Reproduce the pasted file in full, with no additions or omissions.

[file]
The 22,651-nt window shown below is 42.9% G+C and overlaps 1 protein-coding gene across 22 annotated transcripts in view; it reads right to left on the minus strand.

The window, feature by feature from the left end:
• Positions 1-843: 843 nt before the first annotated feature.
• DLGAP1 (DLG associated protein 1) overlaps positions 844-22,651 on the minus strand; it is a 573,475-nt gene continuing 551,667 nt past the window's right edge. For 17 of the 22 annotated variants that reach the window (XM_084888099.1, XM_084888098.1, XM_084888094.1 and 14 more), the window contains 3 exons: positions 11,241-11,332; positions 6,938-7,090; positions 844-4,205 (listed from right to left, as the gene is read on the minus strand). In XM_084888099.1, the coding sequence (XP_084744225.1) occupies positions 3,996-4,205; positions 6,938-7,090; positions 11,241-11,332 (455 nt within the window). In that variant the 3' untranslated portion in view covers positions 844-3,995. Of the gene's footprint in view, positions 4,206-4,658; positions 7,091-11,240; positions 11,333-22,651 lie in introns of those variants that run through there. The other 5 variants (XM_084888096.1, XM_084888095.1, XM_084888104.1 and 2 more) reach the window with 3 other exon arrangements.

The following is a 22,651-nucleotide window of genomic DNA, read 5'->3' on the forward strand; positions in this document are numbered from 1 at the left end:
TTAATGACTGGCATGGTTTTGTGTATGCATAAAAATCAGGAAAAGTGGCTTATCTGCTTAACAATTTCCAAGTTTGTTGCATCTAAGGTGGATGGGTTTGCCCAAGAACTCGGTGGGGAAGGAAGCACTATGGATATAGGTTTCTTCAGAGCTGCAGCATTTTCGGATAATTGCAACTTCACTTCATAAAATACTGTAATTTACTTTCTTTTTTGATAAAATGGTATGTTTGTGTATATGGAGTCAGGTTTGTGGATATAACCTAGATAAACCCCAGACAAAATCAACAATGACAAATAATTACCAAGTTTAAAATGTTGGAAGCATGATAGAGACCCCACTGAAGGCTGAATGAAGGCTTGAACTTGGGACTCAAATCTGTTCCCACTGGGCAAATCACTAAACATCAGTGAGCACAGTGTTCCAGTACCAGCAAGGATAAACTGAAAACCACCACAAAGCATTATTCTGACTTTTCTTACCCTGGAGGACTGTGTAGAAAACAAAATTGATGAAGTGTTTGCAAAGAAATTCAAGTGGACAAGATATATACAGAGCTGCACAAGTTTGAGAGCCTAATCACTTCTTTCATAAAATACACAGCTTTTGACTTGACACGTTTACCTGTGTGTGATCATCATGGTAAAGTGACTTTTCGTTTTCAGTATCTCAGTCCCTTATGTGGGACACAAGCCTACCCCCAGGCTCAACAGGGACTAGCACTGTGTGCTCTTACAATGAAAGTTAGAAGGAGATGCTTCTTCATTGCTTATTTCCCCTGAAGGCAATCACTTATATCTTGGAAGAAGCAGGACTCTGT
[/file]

The 22,651-nt window shown below is 42.9% G+C and overlaps 1 protein-coding gene across 22 annotated transcripts in view; it reads right to left on the minus strand.

The window, feature by feature from the left end:
• Positions 1-843: 843 nt before the first annotated feature.
• DLGAP1 (DLG associated protein 1) overlaps positions 844-22,651 on the minus strand; it is a 573,475-nt gene continuing 551,667 nt past the window's right edge. For 17 of the 22 annotated variants that reach the window (XM_084888099.1, XM_084888098.1, XM_084888094.1 and 14 more), the window contains 3 exons: positions 11,241-11,332; positions 6,938-7,090; positions 844-4,205 (listed from right to left, as the gene is read on the minus strand). In XM_084888099.1, the coding sequence (XP_084744225.1) occupies positions 3,996-4,205; positions 6,938-7,090; positions 11,241-11,332 (455 nt within the window). In that variant the 3' untranslated portion in view covers positions 844-3,995. Of the gene's footprint in view, positions 4,206-4,658; positions 7,091-11,240; positions 11,333-22,651 lie in introns of those variants that run through there. The other 5 variants (XM_084888096.1, XM_084888095.1, XM_084888104.1 and 2 more) reach the window with 3 other exon arrangements.

The following is a 22,651-nucleotide window of genomic DNA, read 5'->3' on the forward strand; positions in this document are numbered from 1 at the left end:
TTAATGACTGGCATGGTTTTGTGTATGCATAAAAATCAGGAAAAGTGGCTTATCTGCTTAACAATTTCCAAGTTTGTTGCATCTAAGGTGGATGGGTTTGCCCAAGAACTCGGTGGGGAAGGAAGCACTATGGATATAGGTTTCTTCAGAGCTGCAGCATTTTCGGATAATTGCAACTTCACTTCATAAAATACTGTAATTTACTTTCTTTTTTGATAAAATGGTATGTTTGTGTATATGGAGTCAGGTTTGTGGATATAACCTAGATAAACCCCAGACAAAATCAACAATGACAAATAATTACCAAGTTTAAAATGTTGGAAGCATGATAGAGACCCCACTGAAGGCTGAATGAAGGCTTGAACTTGGGACTCAAATCTGTTCCCACTGGGCAAATCACTAAACATCAGTGAGCACAGTGTTCCAGTACCAGCAAGGATAAACTGAAAACCACCACAAAGCATTATTCTGACTTTTCTTACCCTGGAGGACTGTGTAGAAAACAAAATTGATGAAGTGTTTGCAAAGAAATTCAAGTGGACAAGATATATACAGAGCTGCACAAGTTTGAGAGCCTAATCACTTCTTTCATAAAATACACAGCTTTTGACTTGACACGTTTACCTGTGTGTGATCATCATGGTAAAGTGACTTTTCGTTTTCAGTATCTCAGTCCCTTATGTGGGACACAAGCCTACCCCCAGGCTCAACAGGGACTAGCACTGTGTGCTCTTACAATGAAAGTTAGAAGGAGATGCTTCTTCATTGCTTATTTCCCCTGAAGGCAATCACTTATATCTTGGAAGAAGCAGGACTCTGT